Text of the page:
A few other random points:

4) You say, "that they contribute by lowering the risk for promoters".

Suppose, say, that 50% of the tickets are bought by touts and are unsold. The promoters do not know this, and cater for a sell-out. Although the promoters have received the ticket price, they would expect the average attendee to spend a certain amount of money on food / drink / programmes / tack (sorry, memorabilia), and would therefore employ sufficient staff / purchase sufficient goods to sell such items, based on the number of tickets sold. There is therefore a extra cost you have missed here, of the uncertainty of how many people will turn up.

5) You mention that we are ignoring events where the organisers need to have tight control over who purchases the tickets (e.g. sporting events, and I suppose also, political events). May I also throw another set of events in - if my memory serves me correctly, the Government (or one of its quangos) subsidised some theatre tickets to encourage those who did not attend to give it a go. Would you allow touts to buy these tickets and sell them on at inflated prices? [we are not discussing here the merits of the Government subsidy of the arts!]

I will be intrigued to read your own arguments as to why ticket touting is a good thing...


Jon Deane said...

There's not really a big moral issue here. However, if touts didn't bulk-buy tickets in the first place, they wouldn't sell out so quickly in the first place and normal human beings could buy tickets for reasonable prices instead. I.E., the market for touts is created by the touts. Which is fine, I suppose.

Unlike trade of groceries, though, there is no value addition - price isn't based on costs of delivery, storage, display and then a commission, but merely a straight-forward extortion.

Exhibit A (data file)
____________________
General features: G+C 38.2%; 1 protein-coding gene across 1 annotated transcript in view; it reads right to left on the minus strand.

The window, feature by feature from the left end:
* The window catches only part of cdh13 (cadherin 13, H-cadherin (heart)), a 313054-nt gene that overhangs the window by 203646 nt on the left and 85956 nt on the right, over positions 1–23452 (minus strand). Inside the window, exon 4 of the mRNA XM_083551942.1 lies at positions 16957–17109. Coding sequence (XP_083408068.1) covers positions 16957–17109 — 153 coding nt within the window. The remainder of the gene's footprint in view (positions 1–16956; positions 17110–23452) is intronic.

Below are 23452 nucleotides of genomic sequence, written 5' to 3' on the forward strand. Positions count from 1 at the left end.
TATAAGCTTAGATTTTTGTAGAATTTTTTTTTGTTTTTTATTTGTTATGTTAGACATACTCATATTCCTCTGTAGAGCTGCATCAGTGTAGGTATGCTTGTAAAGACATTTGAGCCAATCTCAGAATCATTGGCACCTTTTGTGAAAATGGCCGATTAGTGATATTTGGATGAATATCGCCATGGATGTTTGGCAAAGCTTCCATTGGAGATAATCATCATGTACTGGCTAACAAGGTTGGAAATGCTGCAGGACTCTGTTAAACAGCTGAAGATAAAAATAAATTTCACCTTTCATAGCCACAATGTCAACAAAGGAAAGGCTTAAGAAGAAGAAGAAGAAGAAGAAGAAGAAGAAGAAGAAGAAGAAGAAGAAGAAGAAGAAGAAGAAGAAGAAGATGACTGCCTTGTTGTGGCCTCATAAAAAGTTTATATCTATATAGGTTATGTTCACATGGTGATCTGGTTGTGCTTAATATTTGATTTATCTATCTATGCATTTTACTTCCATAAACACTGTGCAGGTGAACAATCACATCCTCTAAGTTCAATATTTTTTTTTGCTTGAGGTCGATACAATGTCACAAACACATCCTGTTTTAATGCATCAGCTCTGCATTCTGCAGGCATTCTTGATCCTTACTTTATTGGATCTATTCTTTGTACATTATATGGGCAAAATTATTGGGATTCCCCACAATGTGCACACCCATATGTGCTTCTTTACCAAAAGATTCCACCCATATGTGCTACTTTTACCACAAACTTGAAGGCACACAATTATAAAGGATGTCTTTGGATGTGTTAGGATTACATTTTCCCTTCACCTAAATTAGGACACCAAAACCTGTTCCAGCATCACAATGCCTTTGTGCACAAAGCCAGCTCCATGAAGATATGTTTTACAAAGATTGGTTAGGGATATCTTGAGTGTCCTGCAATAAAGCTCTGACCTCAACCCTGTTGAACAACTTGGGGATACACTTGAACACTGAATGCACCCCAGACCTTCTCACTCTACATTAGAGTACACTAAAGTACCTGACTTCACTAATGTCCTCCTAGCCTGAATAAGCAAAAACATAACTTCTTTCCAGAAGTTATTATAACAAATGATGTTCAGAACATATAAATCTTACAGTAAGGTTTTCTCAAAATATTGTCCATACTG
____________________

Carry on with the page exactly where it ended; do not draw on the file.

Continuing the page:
As for shares, that's just gambling and doesn't count in any sensible discussion on the morals of trade :p

Polly Shaw said...

I am impulsive, spendthrift, and shy, and thus have benefitted from the services of touts when I have been too disorganised to buy tickets in advance and two nervous to approach random members of the public. I approve thoroughly of their contribution to the liquidity of the entertainment market, and don't resent the 300% mark-up.

However, I might as well explain one objection. Sometimes a benevolent impressario, such as the BBC, puts on a show with a limited audience and it hopes to give the most deserving in society the opportunity to benefit. It feels resentful when the most deserving in society decide that they prefer money to the well-intentioned show, and sell the tickets to those who are less deserving, but value the show more. In a sense the impressario feels that it still owns the tickets, though they have been given away freely.

Jon Deane said...

(Excuse the repetition in my previous comment. I have scheduled my suicide for sometime in 2050.)

Polly Shaw said...

another elliptical point:

Non-benevolent organisers of events want to price the tickets so that they raise the most revenue. By over-pricing, they take a risk that they will not sell enough. Touts who buy in bulk are not arbiteurs; they take a risk that they will not sell all their tickets at a profit. They are either people with higher tolerance of risk than the organisers or people who have responded to an initial mispricing: self-interested, but motivated by the same incentives as someone who actually wants to see the show and rushes to buy a ticket before they sell out. I can't fault them morally on either ground.

Ben said...

Touts who buy in bulk are not arbiteurs; they take a risk that they will not sell all their tickets at a profit.

Presumably they will reduce their risk by touting "Kylie in concert" rather than "Deleuze and the Theory of Thought: The Universal Thought-Flow and the Structure of Stupidity".

Richard Brown said...

Hi Ben.

Indeed...... I am sure that touts will focus on events where their profit opportunities are greatest.

Presumably promoters of events whose tickets are priced closer to market price are able to capture more of the value and don't need to rely on the services of the touts